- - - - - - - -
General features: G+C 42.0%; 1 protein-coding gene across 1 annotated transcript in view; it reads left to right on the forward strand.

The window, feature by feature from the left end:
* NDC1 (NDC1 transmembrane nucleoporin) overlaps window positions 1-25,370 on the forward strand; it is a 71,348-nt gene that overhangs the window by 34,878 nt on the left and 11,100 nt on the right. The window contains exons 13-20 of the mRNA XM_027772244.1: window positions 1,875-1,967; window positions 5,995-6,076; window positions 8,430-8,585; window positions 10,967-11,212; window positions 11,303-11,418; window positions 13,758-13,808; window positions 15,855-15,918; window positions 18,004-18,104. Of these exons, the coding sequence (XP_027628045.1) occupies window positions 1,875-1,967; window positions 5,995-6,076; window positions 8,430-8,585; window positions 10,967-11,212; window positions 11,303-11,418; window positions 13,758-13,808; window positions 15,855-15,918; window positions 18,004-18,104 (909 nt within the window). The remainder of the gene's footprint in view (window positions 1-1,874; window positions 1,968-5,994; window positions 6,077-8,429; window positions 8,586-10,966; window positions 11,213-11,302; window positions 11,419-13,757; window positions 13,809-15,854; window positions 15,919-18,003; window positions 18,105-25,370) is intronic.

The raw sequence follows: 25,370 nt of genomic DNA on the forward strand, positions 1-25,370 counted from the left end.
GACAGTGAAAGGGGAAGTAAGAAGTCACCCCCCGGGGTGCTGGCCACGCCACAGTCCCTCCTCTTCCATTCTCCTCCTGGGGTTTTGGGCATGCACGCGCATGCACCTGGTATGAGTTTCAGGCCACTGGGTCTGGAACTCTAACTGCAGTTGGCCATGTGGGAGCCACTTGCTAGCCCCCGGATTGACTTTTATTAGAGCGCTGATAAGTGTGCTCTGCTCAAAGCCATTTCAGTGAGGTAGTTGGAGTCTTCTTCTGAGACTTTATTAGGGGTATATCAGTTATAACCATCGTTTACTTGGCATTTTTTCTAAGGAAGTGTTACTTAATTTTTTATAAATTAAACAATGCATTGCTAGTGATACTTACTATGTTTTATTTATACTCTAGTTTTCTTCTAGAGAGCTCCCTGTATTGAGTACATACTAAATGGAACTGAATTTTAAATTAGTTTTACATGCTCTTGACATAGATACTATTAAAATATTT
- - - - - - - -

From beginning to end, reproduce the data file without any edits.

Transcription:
General features: G+C 42.0%; 1 protein-coding gene across 1 annotated transcript in view; it reads left to right on the forward strand.

The window, feature by feature from the left end:
* NDC1 (NDC1 transmembrane nucleoporin) overlaps window positions 1-25,370 on the forward strand; it is a 71,348-nt gene that overhangs the window by 34,878 nt on the left and 11,100 nt on the right. The window contains exons 13-20 of the mRNA XM_027772244.1: window positions 1,875-1,967; window positions 5,995-6,076; window positions 8,430-8,585; window positions 10,967-11,212; window positions 11,303-11,418; window positions 13,758-13,808; window positions 15,855-15,918; window positions 18,004-18,104. Of these exons, the coding sequence (XP_027628045.1) occupies window positions 1,875-1,967; window positions 5,995-6,076; window positions 8,430-8,585; window positions 10,967-11,212; window positions 11,303-11,418; window positions 13,758-13,808; window positions 15,855-15,918; window positions 18,004-18,104 (909 nt within the window). The remainder of the gene's footprint in view (window positions 1-1,874; window positions 1,968-5,994; window positions 6,077-8,429; window positions 8,586-10,966; window positions 11,213-11,302; window positions 11,419-13,757; window positions 13,809-15,854; window positions 15,919-18,003; window positions 18,105-25,370) is intronic.

The raw sequence follows: 25,370 nt of genomic DNA on the forward strand, positions 1-25,370 counted from the left end.
GACAGTGAAAGGGGAAGTAAGAAGTCACCCCCCGGGGTGCTGGCCACGCCACAGTCCCTCCTCTTCCATTCTCCTCCTGGGGTTTTGGGCATGCACGCGCATGCACCTGGTATGAGTTTCAGGCCACTGGGTCTGGAACTCTAACTGCAGTTGGCCATGTGGGAGCCACTTGCTAGCCCCCGGATTGACTTTTATTAGAGCGCTGATAAGTGTGCTCTGCTCAAAGCCATTTCAGTGAGGTAGTTGGAGTCTTCTTCTGAGACTTTATTAGGGGTATATCAGTTATAACCATCGTTTACTTGGCATTTTTTCTAAGGAAGTGTTACTTAATTTTTTATAAATTAAACAATGCATTGCTAGTGATACTTACTATGTTTTATTTATACTCTAGTTTTCTTCTAGAGAGCTCCCTGTATTGAGTACATACTAAATGGAACTGAATTTTAAATTAGTTTTACATGCTCTTGACATAGATACTATTAAAATATTT